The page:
, known as the "Glass of Kings," the intricate gilded enamel decorations sings on top of the beautiful ruby glass. The only thing better than looking at this masterpiece of glass is drinking from it with seven of your closest friends!
German Silver Candelabra by Bruckmann & Söhne
Candlesticks and Candelabra
are wonderful because they are so versatile. They work well as centerpieces but can be used throughout the home. They take up less space than many centerpieces, making them especially practical when entertaining in a smaller space. Multi-light candlesticks, or candelabra
, create extra drama, but single candlesticks still elevate the ambiance of a room, whether you’re entertaining or simply having a nice meal at home. The above candelabra
were crafted by Bruckmann & Söhne, one of the oldest and most esteemed silver firms in Germany. Their Neoclassical form is distinguished by elegant repoussé fluting that is accented by garlands and swags of drapery. Bruckmann & Söhne are famed for their superior silver workmanship with an oeuvre that spans from the decadent Rococo to the timeless refinement of the Neoclassical. The firm garnered many awards and recognition at the great international exhibitions of the 19th century, including the 1873 Vienna Exhibition, the Nuremberg Exhibition of 1885, the 1896 Stuttgart Exhibition and the iconic Paris Exhibition Universelle of 1900.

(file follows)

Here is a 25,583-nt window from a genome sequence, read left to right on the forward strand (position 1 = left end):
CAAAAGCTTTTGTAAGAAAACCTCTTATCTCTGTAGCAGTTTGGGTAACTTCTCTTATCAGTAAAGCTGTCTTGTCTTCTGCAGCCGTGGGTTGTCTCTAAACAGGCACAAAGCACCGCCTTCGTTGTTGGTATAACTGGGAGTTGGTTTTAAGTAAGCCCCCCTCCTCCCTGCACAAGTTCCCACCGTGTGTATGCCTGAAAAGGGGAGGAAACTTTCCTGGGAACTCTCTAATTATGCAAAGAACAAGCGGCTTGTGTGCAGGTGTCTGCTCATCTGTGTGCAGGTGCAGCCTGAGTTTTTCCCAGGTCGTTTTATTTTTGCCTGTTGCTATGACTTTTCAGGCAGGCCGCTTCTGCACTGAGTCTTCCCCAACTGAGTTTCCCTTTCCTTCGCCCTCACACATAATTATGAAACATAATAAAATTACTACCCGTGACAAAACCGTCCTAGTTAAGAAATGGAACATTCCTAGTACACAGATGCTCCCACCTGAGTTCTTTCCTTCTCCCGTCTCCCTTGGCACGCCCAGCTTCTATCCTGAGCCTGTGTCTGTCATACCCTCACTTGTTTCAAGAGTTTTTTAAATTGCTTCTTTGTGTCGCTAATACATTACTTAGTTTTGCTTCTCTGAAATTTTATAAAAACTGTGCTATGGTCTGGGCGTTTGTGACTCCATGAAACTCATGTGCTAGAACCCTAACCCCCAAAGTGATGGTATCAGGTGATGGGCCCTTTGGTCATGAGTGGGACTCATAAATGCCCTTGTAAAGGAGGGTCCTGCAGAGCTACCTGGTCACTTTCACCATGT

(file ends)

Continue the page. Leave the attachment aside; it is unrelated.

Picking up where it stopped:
The Rundell, Bridge & Rundell Regency Centerpiece and Plateau. Circa 1805
A paragon of Regency splendor, the crafting of this rare and incredible candelabrum centerpiece and plateau
is attributed to London silversmith and sculptor Philip Cornman for Rundell, Bridge & Rundell
after a design by architect Charles Heathcote Tatham. A motif originally created in 1801 for Tatham’s major patron, the 5th Earl of Carlisle, these resplendent bronze and brass ormolu creations illustrate both artisan’s propensity toward grand sculptural masterworks inspired by antiquity. And the centerpieces appearance only improves when candlelight reflects off of the mirrored plateau. Interested in learning more about historic items for the table? Click here
to discover historic recipes to try, or discover your new favorite flatware pattern here